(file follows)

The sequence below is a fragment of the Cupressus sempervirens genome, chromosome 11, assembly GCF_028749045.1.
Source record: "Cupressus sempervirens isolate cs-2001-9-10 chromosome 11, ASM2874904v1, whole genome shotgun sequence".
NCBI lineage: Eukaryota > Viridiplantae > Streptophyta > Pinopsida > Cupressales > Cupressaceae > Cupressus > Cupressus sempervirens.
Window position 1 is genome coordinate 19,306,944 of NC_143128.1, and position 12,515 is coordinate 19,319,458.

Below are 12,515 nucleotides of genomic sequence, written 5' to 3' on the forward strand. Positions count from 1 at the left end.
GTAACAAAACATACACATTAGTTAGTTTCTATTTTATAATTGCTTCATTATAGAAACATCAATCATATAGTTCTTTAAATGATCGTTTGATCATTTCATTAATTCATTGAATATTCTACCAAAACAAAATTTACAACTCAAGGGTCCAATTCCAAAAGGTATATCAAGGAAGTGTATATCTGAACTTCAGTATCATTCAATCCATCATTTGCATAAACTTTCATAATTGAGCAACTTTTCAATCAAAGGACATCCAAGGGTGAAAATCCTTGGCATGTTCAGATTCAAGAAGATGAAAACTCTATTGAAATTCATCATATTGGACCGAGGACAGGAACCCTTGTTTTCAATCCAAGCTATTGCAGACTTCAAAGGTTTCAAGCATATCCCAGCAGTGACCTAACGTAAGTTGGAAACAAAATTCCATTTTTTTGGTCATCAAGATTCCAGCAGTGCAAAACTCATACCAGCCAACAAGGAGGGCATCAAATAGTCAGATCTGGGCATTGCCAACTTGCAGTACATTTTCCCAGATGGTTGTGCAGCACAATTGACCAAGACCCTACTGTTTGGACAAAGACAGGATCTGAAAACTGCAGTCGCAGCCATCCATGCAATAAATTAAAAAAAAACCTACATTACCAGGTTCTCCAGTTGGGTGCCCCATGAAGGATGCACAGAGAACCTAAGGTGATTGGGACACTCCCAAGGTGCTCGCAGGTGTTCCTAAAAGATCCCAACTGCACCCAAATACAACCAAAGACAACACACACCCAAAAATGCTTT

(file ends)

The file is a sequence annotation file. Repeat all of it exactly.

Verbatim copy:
The sequence below is a fragment of the Cupressus sempervirens genome, chromosome 11, assembly GCF_028749045.1.
Source record: "Cupressus sempervirens isolate cs-2001-9-10 chromosome 11, ASM2874904v1, whole genome shotgun sequence".
NCBI lineage: Eukaryota > Viridiplantae > Streptophyta > Pinopsida > Cupressales > Cupressaceae > Cupressus > Cupressus sempervirens.
Window position 1 is genome coordinate 19,306,944 of NC_143128.1, and position 12,515 is coordinate 19,319,458.

Below are 12,515 nucleotides of genomic sequence, written 5' to 3' on the forward strand. Positions count from 1 at the left end.
GTAACAAAACATACACATTAGTTAGTTTCTATTTTATAATTGCTTCATTATAGAAACATCAATCATATAGTTCTTTAAATGATCGTTTGATCATTTCATTAATTCATTGAATATTCTACCAAAACAAAATTTACAACTCAAGGGTCCAATTCCAAAAGGTATATCAAGGAAGTGTATATCTGAACTTCAGTATCATTCAATCCATCATTTGCATAAACTTTCATAATTGAGCAACTTTTCAATCAAAGGACATCCAAGGGTGAAAATCCTTGGCATGTTCAGATTCAAGAAGATGAAAACTCTATTGAAATTCATCATATTGGACCGAGGACAGGAACCCTTGTTTTCAATCCAAGCTATTGCAGACTTCAAAGGTTTCAAGCATATCCCAGCAGTGACCTAACGTAAGTTGGAAACAAAATTCCATTTTTTTGGTCATCAAGATTCCAGCAGTGCAAAACTCATACCAGCCAACAAGGAGGGCATCAAATAGTCAGATCTGGGCATTGCCAACTTGCAGTACATTTTCCCAGATGGTTGTGCAGCACAATTGACCAAGACCCTACTGTTTGGACAAAGACAGGATCTGAAAACTGCAGTCGCAGCCATCCATGCAATAAATTAAAAAAAAACCTACATTACCAGGTTCTCCAGTTGGGTGCCCCATGAAGGATGCACAGAGAACCTAAGGTGATTGGGACACTCCCAAGGTGCTCGCAGGTGTTCCTAAAAGATCCCAACTGCACCCAAATACAACCAAAGACAACACACACCCAAAAATGCTTT